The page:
Farmers' confidence has fallen to the lowest levels in more than a decade, as the drought destroys large parts of rural Australia.
The latest quarter of the Rabobank Rural Confidence Survey shows that the confidence level is the lowest level since 2006, during the devastating millennium drought.
More than half of the farmers surveyed had a pessimistic view of the coming twelve months.
About 56 percent of respondents expect economic conditions to deteriorate over the next 12 months, significantly more than 35 percent in the quarter of June.
Those expecting an improvement in circumstances dropped from 18 to 13 percent, while 25 percent expected similar conditions as last year, compared with 41 percent in the last quarter.
But the drought has little resilience in the sector, with farmers reporting relatively strong viability at a level higher than in the past decade.
Peter Knoblanche, CEO of Rabobank, said that farmers across the country have exceptional resilience and adaptability due to deteriorating conditions.
"Central and west Queensland parts have been in drought for seven years, with only sporadic short-term relief, while the entire NSW has declared drought and its range is spreading to South Australia and Victoria," he said.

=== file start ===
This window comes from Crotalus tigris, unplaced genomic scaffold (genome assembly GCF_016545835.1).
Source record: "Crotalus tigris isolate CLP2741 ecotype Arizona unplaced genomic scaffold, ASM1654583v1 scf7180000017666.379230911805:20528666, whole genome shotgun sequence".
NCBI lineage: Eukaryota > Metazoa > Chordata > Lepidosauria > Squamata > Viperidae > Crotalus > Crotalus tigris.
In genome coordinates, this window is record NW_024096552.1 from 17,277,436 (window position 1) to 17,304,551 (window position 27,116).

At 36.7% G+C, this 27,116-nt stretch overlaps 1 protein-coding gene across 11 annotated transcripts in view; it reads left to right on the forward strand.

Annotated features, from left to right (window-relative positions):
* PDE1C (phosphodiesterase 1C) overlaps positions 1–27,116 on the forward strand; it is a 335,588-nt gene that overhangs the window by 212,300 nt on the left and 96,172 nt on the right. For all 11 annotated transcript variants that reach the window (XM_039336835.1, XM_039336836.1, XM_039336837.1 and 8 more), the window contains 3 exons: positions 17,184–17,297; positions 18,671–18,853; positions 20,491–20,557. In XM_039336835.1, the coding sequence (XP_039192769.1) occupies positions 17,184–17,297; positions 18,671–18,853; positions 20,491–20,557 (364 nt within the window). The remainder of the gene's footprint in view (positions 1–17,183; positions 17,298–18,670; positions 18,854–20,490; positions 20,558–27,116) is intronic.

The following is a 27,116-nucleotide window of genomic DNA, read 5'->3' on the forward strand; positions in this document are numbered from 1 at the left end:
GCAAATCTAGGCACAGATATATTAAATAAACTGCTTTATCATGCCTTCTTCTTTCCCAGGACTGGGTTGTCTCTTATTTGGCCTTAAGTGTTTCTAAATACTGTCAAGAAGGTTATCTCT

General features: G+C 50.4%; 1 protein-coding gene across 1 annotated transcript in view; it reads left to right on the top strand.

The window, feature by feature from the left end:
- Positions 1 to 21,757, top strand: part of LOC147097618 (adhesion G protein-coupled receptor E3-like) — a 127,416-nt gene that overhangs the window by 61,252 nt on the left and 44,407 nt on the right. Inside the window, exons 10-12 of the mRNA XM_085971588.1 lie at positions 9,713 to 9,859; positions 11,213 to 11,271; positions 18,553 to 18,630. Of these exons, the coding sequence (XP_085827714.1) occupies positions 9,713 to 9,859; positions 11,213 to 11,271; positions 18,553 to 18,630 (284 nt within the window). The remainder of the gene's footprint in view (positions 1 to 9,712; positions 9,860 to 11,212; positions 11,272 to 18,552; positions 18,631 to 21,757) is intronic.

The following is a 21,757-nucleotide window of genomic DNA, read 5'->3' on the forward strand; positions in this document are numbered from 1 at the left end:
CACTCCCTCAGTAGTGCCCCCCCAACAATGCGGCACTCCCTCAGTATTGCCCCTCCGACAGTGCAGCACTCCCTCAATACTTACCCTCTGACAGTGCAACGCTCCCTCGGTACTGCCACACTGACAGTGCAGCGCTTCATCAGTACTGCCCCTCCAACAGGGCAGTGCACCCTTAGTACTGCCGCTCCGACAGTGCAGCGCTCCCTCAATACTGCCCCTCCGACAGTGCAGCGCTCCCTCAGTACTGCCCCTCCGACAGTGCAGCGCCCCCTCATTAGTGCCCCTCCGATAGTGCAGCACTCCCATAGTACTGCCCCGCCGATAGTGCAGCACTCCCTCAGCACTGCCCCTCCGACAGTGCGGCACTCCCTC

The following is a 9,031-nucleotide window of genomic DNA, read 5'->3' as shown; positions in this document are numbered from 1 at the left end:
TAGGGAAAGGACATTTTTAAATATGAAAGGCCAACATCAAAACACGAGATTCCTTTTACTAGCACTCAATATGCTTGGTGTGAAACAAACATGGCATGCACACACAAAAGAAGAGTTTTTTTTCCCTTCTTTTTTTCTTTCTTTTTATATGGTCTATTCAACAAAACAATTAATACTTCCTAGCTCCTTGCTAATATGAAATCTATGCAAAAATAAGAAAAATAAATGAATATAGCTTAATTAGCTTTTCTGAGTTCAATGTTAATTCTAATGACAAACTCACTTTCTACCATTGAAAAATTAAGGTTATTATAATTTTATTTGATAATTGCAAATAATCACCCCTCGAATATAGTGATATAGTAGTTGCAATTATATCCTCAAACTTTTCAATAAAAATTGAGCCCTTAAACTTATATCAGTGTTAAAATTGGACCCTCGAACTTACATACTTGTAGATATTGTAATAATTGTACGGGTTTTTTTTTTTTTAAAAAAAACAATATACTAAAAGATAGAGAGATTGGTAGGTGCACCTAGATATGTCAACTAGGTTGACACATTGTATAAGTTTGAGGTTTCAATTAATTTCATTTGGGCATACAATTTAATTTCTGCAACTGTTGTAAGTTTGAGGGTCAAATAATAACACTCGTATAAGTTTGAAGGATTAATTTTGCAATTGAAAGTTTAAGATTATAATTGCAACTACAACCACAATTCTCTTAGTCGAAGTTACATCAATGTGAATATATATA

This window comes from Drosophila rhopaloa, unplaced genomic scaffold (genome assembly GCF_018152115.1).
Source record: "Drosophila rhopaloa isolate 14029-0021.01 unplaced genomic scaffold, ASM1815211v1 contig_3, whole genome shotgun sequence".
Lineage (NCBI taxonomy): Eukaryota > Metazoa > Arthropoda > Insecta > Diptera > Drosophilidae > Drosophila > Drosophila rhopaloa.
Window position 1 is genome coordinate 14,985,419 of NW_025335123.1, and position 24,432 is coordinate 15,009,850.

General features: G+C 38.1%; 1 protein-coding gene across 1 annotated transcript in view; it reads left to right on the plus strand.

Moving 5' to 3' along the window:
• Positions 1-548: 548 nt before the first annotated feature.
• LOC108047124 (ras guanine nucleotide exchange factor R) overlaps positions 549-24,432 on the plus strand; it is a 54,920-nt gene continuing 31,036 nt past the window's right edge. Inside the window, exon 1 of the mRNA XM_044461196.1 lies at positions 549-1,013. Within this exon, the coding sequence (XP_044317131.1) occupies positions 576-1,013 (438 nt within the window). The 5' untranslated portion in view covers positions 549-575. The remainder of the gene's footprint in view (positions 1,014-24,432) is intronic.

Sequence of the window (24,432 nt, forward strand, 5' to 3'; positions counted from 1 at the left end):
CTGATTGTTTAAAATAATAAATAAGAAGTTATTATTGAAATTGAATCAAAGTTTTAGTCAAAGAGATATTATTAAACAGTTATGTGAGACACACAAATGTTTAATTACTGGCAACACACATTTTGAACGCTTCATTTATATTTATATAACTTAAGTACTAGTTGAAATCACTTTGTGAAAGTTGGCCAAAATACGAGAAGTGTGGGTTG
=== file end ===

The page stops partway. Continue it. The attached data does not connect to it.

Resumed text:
Drought was cited as one of the main reasons that conditions were likely to worsen by 89 percent, against 75 percent.
Although there is growing concern due to the drought, Mr Knoblanche said the long-term outlook remained positive with 93 percent of farms reporting viability
That figure is well on level during the millennium drought.
"The outlook for the Australian ag sector is fundamentally very healthy, with strong commodity prices – especially for lamb, beef, wool and cotton and, more recently, grain – which keeps the majority in strong overall positions," Knoblanche said.
Mr. Knoblanche said farmers in Western Australia, South Australia and southern Victoria enjoyed better seasonal conditions.
Whole NSW is hit by the severe drought, while more than 58 percent of Queensland is officially dry.
Australian Associated Press